Friday, March 01, 2024

The Principle of Moments, by Esmie Jikiemi-Pearson

Asha Akindele ensures life in the Lower Quarter of planet Gahraan in the year 6066, just about managing not to speak out against the Emperor - a crime punishable by death. In London in 1812, time-traveller Obi Amadi is keen to rekindle his relationship with Prince George, the heir to the throne. Asha and Obi don't yet know that they're part of an ancient prophecy, involving a third "hero"...

I loved this sprawling, rich science-fiction fantasy that hurtles back and forth through time with zip and imagination. The characters and their worlds are well drawn, their lives full of heart-wrenching choices that make for thrilling drama. There are lots of basically good people, trying to do the right thing despite knowing it will hurt others.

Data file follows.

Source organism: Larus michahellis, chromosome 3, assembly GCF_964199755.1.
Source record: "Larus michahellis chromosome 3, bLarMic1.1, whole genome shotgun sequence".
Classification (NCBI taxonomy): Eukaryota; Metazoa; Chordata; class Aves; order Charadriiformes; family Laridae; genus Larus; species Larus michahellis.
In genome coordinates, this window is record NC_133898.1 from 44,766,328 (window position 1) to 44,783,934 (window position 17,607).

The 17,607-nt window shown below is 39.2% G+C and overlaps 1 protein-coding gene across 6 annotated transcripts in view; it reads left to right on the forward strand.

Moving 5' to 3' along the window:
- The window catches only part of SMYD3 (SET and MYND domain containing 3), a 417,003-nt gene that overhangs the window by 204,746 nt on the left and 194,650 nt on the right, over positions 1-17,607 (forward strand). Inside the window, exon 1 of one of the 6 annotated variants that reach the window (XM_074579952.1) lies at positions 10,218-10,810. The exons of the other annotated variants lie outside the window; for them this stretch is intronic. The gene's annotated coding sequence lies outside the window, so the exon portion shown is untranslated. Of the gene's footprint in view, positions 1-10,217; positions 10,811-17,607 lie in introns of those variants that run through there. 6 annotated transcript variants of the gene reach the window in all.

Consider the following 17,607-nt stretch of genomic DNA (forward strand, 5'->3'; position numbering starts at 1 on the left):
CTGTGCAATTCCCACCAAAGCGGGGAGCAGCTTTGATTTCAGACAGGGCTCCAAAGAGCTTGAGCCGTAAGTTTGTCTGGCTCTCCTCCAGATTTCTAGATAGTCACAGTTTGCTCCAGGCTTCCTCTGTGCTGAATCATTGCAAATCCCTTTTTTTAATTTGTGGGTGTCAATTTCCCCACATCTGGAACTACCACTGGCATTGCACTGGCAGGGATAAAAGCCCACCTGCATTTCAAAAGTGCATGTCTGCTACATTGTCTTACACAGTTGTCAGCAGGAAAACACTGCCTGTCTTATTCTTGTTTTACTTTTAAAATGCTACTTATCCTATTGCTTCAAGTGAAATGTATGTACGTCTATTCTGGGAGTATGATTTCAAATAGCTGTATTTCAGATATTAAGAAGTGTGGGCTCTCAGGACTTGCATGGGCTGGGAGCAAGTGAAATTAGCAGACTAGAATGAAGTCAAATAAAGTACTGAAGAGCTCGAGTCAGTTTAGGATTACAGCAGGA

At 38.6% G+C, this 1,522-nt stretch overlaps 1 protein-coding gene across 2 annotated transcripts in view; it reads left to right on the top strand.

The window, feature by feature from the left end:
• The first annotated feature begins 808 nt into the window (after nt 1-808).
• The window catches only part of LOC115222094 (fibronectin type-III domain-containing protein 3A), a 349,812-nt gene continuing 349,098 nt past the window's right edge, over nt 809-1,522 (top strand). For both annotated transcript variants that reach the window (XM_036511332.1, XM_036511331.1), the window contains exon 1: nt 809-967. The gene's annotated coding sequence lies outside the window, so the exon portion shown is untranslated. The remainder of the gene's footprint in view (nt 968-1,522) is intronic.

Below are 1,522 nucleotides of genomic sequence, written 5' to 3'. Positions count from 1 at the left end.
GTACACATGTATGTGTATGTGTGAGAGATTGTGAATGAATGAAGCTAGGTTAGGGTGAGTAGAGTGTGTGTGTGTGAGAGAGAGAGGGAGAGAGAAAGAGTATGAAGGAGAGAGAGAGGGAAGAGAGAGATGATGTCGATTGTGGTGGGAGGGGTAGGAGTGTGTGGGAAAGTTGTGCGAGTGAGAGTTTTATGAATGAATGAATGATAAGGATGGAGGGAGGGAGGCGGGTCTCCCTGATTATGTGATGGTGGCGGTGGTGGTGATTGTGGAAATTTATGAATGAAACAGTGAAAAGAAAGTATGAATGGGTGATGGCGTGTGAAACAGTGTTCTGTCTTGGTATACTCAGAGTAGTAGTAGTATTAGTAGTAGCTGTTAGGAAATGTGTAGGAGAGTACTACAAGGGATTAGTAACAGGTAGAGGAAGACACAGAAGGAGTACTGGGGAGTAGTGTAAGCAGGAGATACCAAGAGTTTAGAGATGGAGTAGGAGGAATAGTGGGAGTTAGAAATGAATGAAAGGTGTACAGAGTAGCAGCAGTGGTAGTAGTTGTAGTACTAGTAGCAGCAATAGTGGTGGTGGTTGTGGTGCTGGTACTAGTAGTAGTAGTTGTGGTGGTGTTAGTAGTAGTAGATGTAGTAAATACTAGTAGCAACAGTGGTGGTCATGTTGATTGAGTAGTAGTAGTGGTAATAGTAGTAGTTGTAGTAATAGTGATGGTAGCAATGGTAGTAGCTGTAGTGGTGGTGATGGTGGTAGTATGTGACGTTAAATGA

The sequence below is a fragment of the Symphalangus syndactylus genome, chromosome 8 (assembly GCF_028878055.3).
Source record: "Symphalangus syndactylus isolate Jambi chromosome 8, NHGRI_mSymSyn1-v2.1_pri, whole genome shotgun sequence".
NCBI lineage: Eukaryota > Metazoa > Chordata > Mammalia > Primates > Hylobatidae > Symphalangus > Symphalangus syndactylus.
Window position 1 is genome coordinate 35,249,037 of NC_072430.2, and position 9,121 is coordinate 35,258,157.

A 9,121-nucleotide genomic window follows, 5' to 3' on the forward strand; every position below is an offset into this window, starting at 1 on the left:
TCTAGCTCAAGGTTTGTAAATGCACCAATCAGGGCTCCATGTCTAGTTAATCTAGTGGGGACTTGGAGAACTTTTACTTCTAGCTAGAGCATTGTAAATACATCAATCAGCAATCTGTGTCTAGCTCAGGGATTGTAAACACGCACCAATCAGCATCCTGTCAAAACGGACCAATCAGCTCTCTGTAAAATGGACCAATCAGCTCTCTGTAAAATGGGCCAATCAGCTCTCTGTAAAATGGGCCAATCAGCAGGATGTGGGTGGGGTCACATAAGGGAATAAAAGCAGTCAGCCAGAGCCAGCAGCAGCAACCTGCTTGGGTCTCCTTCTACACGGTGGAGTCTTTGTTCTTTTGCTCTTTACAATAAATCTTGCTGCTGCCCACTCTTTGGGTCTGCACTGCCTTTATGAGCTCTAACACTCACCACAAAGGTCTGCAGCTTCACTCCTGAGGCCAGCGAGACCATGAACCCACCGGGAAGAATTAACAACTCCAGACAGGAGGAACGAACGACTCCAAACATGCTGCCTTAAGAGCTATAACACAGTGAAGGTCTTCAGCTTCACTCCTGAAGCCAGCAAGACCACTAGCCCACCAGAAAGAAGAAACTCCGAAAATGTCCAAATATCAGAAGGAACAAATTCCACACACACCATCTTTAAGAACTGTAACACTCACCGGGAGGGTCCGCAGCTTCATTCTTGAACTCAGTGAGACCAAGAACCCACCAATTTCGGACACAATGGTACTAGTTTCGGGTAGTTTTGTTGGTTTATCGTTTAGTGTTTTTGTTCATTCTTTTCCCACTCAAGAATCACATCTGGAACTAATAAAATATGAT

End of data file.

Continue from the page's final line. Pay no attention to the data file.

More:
A lot of epic space opera features quotations from invented histories to add scale to proceedings. Here, we soon learn that the historian whose work frames much of the adventure - Ishoal Nisomn, ex-acolyte of the Aonian Archives - disappeared in mysterious circumstances. That mystery then becomes an extra thread of the story in a way that works really well.

I'm generally not keen on plots about prophecies where characters are destined to fulfil particular roles or do particular things. That tends to mean they resist but then accept a pre-ordained path, so lack agency of their own. But here, the prophecy is woolly enough, and open to enough interpretation, that we're never quite sure how things will play out.

The Principle of Moments is the first book in The Order of Legends and I'm keen to see where things go next.

No comments: